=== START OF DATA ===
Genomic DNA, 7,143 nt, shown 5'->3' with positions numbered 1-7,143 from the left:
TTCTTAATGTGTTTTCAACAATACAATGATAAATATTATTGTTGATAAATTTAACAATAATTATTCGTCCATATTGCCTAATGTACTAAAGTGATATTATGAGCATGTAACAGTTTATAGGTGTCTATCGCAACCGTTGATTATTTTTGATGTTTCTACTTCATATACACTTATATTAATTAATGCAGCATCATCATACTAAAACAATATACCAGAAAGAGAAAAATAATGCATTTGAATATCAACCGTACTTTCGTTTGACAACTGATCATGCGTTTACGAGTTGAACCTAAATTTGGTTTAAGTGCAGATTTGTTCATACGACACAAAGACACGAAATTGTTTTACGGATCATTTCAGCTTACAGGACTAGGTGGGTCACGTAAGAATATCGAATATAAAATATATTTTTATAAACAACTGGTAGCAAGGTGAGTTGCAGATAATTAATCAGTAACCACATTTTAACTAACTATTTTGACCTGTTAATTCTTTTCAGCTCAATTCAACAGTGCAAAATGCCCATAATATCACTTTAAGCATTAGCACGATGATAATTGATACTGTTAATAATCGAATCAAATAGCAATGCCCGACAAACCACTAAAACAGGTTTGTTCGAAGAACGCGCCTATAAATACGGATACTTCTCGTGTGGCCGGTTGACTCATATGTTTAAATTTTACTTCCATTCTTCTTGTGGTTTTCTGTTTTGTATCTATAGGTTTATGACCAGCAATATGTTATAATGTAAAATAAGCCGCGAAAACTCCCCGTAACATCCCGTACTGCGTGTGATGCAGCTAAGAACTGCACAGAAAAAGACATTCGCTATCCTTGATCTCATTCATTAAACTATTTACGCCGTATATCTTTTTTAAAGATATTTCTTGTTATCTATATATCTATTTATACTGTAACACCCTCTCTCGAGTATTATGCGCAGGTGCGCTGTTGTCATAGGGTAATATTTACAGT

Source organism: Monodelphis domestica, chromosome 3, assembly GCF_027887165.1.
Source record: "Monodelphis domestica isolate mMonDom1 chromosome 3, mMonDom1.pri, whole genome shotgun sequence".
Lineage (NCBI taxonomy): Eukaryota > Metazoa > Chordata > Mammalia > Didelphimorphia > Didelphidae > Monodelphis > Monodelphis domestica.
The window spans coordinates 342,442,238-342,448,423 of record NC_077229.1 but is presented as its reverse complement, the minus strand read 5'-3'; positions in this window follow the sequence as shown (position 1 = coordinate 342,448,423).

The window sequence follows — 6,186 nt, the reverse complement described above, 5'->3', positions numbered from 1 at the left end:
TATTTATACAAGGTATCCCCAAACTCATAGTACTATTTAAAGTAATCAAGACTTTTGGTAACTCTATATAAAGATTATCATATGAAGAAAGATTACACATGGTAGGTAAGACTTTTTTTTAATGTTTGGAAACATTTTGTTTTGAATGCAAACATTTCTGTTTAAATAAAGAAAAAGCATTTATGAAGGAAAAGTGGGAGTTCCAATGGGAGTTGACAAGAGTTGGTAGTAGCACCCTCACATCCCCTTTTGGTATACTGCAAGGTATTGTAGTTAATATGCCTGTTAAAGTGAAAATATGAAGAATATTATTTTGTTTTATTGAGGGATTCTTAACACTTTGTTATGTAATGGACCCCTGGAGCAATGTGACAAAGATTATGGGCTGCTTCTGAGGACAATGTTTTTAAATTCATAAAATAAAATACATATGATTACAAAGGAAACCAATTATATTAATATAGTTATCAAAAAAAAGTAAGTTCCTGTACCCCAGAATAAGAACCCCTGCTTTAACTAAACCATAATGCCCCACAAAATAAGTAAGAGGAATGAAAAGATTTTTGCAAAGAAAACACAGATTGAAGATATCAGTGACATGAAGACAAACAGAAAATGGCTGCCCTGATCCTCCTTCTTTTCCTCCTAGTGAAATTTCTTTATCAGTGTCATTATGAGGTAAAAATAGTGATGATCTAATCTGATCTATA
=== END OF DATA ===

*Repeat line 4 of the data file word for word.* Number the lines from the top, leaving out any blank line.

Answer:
Source record: "Monodelphis domestica isolate mMonDom1 chromosome 3, mMonDom1.pri, whole genome shotgun sequence".